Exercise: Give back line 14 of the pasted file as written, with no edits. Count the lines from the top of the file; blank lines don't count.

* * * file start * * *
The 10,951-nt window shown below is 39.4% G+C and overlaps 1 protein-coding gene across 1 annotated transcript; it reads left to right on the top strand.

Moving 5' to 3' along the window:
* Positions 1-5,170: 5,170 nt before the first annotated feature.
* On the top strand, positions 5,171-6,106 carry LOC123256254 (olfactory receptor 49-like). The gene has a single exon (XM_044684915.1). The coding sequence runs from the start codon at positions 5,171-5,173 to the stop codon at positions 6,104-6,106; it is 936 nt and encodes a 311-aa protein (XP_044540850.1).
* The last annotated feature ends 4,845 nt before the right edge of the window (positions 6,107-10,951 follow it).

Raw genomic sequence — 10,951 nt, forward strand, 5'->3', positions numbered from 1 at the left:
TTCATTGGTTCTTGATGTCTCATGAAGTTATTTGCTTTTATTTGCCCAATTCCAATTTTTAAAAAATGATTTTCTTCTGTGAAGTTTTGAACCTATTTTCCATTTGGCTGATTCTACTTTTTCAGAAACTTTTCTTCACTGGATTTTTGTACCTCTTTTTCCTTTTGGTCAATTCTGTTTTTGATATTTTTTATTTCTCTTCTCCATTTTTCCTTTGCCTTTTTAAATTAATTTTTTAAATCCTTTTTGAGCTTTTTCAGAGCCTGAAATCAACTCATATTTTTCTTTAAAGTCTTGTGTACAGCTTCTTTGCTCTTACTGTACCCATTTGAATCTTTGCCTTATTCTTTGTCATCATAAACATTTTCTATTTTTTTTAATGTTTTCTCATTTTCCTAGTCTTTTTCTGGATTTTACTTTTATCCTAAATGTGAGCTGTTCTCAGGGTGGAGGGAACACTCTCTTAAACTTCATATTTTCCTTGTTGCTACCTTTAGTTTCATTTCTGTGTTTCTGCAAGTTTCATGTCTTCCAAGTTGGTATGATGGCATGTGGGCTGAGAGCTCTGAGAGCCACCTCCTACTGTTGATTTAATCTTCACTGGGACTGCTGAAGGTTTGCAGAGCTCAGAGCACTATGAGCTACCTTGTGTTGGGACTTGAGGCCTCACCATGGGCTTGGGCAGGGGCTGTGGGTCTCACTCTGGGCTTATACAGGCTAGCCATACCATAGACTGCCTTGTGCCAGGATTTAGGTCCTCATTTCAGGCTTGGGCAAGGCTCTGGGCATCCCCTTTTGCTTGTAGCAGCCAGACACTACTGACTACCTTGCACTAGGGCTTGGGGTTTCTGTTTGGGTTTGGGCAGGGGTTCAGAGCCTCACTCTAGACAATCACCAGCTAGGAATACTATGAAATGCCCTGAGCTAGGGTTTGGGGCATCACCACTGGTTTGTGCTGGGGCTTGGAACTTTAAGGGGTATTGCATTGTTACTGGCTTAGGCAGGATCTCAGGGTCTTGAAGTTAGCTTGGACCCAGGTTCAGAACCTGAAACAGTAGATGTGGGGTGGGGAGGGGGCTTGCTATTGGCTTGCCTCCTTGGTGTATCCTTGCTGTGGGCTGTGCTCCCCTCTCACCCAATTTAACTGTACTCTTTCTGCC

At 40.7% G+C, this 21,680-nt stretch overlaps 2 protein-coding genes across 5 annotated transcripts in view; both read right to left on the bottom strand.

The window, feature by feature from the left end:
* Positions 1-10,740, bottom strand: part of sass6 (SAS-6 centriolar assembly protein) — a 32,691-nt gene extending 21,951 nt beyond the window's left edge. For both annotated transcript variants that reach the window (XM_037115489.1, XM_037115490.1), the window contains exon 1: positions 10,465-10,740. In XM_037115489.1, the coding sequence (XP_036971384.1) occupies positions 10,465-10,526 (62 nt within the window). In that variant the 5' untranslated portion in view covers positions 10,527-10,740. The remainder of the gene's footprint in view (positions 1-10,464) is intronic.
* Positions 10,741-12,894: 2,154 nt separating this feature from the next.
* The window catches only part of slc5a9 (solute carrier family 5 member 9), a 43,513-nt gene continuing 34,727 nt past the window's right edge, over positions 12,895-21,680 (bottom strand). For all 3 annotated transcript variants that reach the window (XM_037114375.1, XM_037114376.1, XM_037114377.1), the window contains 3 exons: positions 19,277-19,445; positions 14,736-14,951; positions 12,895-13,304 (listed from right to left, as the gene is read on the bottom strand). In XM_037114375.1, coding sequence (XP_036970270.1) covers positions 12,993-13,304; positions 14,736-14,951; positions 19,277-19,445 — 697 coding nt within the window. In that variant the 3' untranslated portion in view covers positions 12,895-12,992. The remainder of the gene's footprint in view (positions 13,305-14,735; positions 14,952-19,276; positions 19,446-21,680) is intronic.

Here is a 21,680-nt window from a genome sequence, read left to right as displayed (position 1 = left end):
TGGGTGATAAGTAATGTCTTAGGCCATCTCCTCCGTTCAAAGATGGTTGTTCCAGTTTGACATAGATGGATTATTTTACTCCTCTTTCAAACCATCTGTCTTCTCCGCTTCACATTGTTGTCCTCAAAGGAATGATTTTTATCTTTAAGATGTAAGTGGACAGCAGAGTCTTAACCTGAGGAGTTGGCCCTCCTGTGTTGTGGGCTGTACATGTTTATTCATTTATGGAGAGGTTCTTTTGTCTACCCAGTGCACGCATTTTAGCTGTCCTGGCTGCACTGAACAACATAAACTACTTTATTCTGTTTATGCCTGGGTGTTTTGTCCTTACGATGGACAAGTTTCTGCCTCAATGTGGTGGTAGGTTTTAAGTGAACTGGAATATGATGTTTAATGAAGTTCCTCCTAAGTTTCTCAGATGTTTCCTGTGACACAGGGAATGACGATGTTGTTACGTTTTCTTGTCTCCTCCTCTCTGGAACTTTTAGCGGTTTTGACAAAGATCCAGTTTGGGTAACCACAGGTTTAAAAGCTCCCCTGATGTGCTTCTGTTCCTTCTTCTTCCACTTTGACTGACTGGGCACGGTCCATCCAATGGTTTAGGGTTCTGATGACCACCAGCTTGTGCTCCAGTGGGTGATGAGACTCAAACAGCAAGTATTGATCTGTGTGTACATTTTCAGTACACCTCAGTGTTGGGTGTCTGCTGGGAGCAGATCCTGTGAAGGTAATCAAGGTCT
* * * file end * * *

TGGGTGATAAGTAATGTCTTAGGCCATCTCCTCCGTTCAAAGATGGTTGTTCCAGTTTGACATAGATGGATTATTTTACTCCTCTTTCAAACCATCTGTCTTCTCCGCTTCACATTGTTGTCCTCAAAGGAATGATTTTTATCTTTAAGATGTAAGTGGACAGCAGAGTCTTAACCTGAGGAGTTGGCCCTCCTGTGTTGTGGGCTGTACATGTTTATTCATTTATGGAGAGGTTCTTTTGTCTACCCAGTGCACGCATTTTAGCTGTCCTGGCTGCACTGAACAACATAAACTACTTTATTCTGTTTATGCCTGGGTGTTTTGTCCTTACGATGGACAAGTTTCTGCCTCAATGTGGTGGTAGGTTTTAAGTGAACTGGAATATGATGTTTAATGAAGTTCCTCCTAAGTTTCTCAGATGTTTCCTGTGACACAGGGAATGACGATGTTGTTACGTTTTCTTGTCTCCTCCTCTCTGGAACTTTTAGCGGTTTTGACAAAGATCCAGTTTGGGTAACCACAGGTTTAAAAGCTCCCCTGATGTGCTTCTGTTCCTTCTTCTTCCACTTTGACTGACTGGGCACGGTCCATCCAATGGTTTAGGGTTCTGATGACCACCAGCTTGTGCTCCAGTGGGTGATGAGACTCAAACAGCAAGTATTGATCTGTGTGTACATTTTCAGTACACCTCAGTGTTGGGTGTCTGCTGGGAGCAGATCCTGTGAAGGTAATCAAGGTCT